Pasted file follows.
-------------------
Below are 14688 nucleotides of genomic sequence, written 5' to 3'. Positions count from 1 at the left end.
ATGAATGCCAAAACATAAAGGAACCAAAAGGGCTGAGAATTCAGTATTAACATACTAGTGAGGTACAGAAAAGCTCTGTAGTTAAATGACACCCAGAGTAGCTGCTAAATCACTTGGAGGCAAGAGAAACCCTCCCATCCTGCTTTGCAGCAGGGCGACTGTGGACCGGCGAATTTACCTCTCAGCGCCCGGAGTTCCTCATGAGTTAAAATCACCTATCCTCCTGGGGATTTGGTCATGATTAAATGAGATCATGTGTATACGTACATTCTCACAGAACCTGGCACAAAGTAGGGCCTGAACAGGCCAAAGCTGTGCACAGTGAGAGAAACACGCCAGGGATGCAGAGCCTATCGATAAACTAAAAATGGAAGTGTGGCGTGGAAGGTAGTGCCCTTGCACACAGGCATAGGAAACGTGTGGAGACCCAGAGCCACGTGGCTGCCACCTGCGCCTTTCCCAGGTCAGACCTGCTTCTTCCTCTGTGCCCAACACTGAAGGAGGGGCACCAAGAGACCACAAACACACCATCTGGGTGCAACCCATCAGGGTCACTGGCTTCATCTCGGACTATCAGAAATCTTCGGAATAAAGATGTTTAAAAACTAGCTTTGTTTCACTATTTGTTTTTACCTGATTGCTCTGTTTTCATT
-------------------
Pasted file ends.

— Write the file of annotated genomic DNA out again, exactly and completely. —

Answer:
Below are 14688 nucleotides of genomic sequence, written 5' to 3'. Positions count from 1 at the left end.
ATGAATGCCAAAACATAAAGGAACCAAAAGGGCTGAGAATTCAGTATTAACATACTAGTGAGGTACAGAAAAGCTCTGTAGTTAAATGACACCCAGAGTAGCTGCTAAATCACTTGGAGGCAAGAGAAACCCTCCCATCCTGCTTTGCAGCAGGGCGACTGTGGACCGGCGAATTTACCTCTCAGCGCCCGGAGTTCCTCATGAGTTAAAATCACCTATCCTCCTGGGGATTTGGTCATGATTAAATGAGATCATGTGTATACGTACATTCTCACAGAACCTGGCACAAAGTAGGGCCTGAACAGGCCAAAGCTGTGCACAGTGAGAGAAACACGCCAGGGATGCAGAGCCTATCGATAAACTAAAAATGGAAGTGTGGCGTGGAAGGTAGTGCCCTTGCACACAGGCATAGGAAACGTGTGGAGACCCAGAGCCACGTGGCTGCCACCTGCGCCTTTCCCAGGTCAGACCTGCTTCTTCCTCTGTGCCCAACACTGAAGGAGGGGCACCAAGAGACCACAAACACACCATCTGGGTGCAACCCATCAGGGTCACTGGCTTCATCTCGGACTATCAGAAATCTTCGGAATAAAGATGTTTAAAAACTAGCTTTGTTTCACTATTTGTTTTTACCTGATTGCTCTGTTTTCATT